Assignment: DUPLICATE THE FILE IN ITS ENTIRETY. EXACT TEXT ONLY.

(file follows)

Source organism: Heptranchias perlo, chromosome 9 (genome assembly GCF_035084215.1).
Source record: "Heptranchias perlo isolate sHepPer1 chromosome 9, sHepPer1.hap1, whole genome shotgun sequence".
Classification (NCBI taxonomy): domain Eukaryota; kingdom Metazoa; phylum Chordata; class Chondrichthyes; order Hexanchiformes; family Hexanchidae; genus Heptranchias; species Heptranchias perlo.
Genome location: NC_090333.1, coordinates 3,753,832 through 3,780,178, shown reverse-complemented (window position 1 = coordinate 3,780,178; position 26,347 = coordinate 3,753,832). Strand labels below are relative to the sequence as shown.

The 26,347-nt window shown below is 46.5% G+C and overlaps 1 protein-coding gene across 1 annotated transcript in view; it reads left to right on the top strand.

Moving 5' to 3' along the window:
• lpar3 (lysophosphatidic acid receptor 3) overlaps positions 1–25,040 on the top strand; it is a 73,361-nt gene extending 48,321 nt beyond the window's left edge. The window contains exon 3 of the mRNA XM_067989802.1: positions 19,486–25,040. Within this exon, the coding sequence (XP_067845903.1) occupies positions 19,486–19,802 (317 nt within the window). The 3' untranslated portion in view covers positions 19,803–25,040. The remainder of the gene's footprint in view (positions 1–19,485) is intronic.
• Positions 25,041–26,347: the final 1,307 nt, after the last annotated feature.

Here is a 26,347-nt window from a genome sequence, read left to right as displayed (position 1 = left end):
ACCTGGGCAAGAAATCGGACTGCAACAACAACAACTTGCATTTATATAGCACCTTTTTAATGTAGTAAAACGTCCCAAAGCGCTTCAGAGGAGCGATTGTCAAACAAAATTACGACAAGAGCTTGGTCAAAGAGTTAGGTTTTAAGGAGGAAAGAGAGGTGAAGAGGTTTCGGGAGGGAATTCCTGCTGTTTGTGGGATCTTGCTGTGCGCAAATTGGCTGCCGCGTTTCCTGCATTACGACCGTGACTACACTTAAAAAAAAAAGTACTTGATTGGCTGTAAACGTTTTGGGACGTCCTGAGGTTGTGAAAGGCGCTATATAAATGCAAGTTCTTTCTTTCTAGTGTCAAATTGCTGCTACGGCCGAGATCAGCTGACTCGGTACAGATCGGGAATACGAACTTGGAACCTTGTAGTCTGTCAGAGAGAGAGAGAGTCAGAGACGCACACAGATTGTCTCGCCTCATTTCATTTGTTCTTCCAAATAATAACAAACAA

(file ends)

Source organism: Heptranchias perlo, chromosome 9 (genome assembly GCF_035084215.1).
Source record: "Heptranchias perlo isolate sHepPer1 chromosome 9, sHepPer1.hap1, whole genome shotgun sequence".
Classification (NCBI taxonomy): domain Eukaryota; kingdom Metazoa; phylum Chordata; class Chondrichthyes; order Hexanchiformes; family Hexanchidae; genus Heptranchias; species Heptranchias perlo.
Genome location: NC_090333.1, coordinates 3,753,832 through 3,780,178, shown reverse-complemented (window position 1 = coordinate 3,780,178; position 26,347 = coordinate 3,753,832). Strand labels below are relative to the sequence as shown.

The 26,347-nt window shown below is 46.5% G+C and overlaps 1 protein-coding gene across 1 annotated transcript in view; it reads left to right on the top strand.

Moving 5' to 3' along the window:
• lpar3 (lysophosphatidic acid receptor 3) overlaps positions 1–25,040 on the top strand; it is a 73,361-nt gene extending 48,321 nt beyond the window's left edge. The window contains exon 3 of the mRNA XM_067989802.1: positions 19,486–25,040. Within this exon, the coding sequence (XP_067845903.1) occupies positions 19,486–19,802 (317 nt within the window). The 3' untranslated portion in view covers positions 19,803–25,040. The remainder of the gene's footprint in view (positions 1–19,485) is intronic.
• Positions 25,041–26,347: the final 1,307 nt, after the last annotated feature.

Here is a 26,347-nt window from a genome sequence, read left to right as displayed (position 1 = left end):
ACCTGGGCAAGAAATCGGACTGCAACAACAACAACTTGCATTTATATAGCACCTTTTTAATGTAGTAAAACGTCCCAAAGCGCTTCAGAGGAGCGATTGTCAAACAAAATTACGACAAGAGCTTGGTCAAAGAGTTAGGTTTTAAGGAGGAAAGAGAGGTGAAGAGGTTTCGGGAGGGAATTCCTGCTGTTTGTGGGATCTTGCTGTGCGCAAATTGGCTGCCGCGTTTCCTGCATTACGACCGTGACTACACTTAAAAAAAAAAGTACTTGATTGGCTGTAAACGTTTTGGGACGTCCTGAGGTTGTGAAAGGCGCTATATAAATGCAAGTTCTTTCTTTCTAGTGTCAAATTGCTGCTACGGCCGAGATCAGCTGACTCGGTACAGATCGGGAATACGAACTTGGAACCTTGTAGTCTGTCAGAGAGAGAGAGAGTCAGAGACGCACACAGATTGTCTCGCCTCATTTCATTTGTTCTTCCAAATAATAACAAACAA